TLC chromatography help

Tom McCloud mccloud-tom at worldnet.att.net
Wed Aug 30 19:04:51 EST 2000


Mehrdad,     The short answer  is that you can apply your sample to
the thin layer plate either as spots or as streaks.    Either will
work, but there are a great many considerations for choosing the
method you use. 
                        If you have a large number of samples you
might choose to spot  them ~<1cm apart, along with 2 or 3 suitable
controls.   Dissolve your sample in a solvent in which it is
completely (no lumps)  soluble, and  which penetrates down into the
adsorbent layer.   You don't want your sample laying only on the top
of the layer -- and that can happen with the wrong solvent, or with a
sample that is too viscous or too concentrated.  (There are some
sample/adsorbant combinations in which penetration is a problem.  A
trick that usually solves the problem is to apply a tiny amount of
methanol to the point where you will apply your sample, and then add
the sample on top before the methanol has completely evaporated).
Also the solvent should be as volatile as possible so that it is
easily removed  and not retained on the plate ( i.e. DMSO or pyridine
are bad choices).  You want to make your application spots as small as
possible, because following development the resolution of components
cannot be better than the diameter of the spot of application.
Another bad thing to do is to make multiple applications to the spot
with a solvent that causes the spot itself to develop outward, so you
are doing circular chromatography at the point of application.    You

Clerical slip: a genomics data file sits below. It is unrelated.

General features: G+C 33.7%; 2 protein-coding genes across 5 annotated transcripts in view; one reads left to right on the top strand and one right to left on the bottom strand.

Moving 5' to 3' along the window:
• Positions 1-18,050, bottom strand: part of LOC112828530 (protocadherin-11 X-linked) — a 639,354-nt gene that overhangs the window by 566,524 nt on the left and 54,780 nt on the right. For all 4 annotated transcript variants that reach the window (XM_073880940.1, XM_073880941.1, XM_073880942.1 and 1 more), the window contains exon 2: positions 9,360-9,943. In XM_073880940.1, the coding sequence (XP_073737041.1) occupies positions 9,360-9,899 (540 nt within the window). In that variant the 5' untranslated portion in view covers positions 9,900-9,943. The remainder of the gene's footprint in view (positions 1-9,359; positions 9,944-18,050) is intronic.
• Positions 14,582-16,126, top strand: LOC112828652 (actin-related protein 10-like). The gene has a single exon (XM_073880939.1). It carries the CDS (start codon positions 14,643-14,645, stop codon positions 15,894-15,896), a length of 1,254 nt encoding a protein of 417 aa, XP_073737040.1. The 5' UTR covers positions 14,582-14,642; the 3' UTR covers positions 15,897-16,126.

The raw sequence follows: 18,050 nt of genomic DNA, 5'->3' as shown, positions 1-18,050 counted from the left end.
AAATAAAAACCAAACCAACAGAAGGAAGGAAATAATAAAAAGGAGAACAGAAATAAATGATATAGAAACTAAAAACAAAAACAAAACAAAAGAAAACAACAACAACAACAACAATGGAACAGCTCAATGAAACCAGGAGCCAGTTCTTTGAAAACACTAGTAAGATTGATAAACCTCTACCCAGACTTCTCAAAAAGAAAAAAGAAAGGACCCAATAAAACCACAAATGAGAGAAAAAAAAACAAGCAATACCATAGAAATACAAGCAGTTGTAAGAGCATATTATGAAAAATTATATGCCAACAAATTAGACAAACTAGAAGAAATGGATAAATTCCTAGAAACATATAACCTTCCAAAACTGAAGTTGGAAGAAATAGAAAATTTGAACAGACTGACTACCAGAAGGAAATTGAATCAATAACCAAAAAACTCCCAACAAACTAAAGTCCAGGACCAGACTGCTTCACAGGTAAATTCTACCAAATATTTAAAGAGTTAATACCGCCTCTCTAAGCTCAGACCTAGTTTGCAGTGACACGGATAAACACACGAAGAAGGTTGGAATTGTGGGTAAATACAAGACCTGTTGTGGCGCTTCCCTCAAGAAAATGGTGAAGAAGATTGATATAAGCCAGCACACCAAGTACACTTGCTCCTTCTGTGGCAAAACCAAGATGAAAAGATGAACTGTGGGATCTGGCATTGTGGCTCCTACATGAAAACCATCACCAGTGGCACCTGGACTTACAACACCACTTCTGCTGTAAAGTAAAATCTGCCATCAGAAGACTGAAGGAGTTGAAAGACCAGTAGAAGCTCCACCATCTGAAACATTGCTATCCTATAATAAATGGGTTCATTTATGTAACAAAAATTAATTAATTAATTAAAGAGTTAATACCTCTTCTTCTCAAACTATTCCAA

are creating a 'donut' with very little sample in the middle of the
spot.   So the proper solvent will be one in which the sample is only
modestly soluble, and you should make several applications of very
small volumes rather than a couple applications with a lot of volume.

       You can also apply your samples as very thin lines several mm
long, but fewer samples per plate than with spots.   The same
considerations for making good spots apply to good lines, i.e. choice
of solvents, very narrow line, etc.   One advantage of the line method
is that it is sometimes possible to detect very minor components of a
complex mixture that  would be hidden (partly covered) by the spot
method. 

      But the best thing to do is to try both techniques with your
samples and see which gives the best resolution.

      Tom McCloud    SAIC/Frederick Cancer Research

 
 

On Wed, 30 Aug 2000 08:40:18 GMT, Mehrdad
<mehrdad.motamedi at valapharma.se> wrote:

>Dear Friends
>I need help with sample application on TLC (Thin layer chromatography).
>If in the method used fro sample application is recommended to to apply
>samples as "bandwise", is that possible to apply samples "spotwise"?
>I appreciate to replay to my email address directly.
>thanx in advance
>Mehrdad






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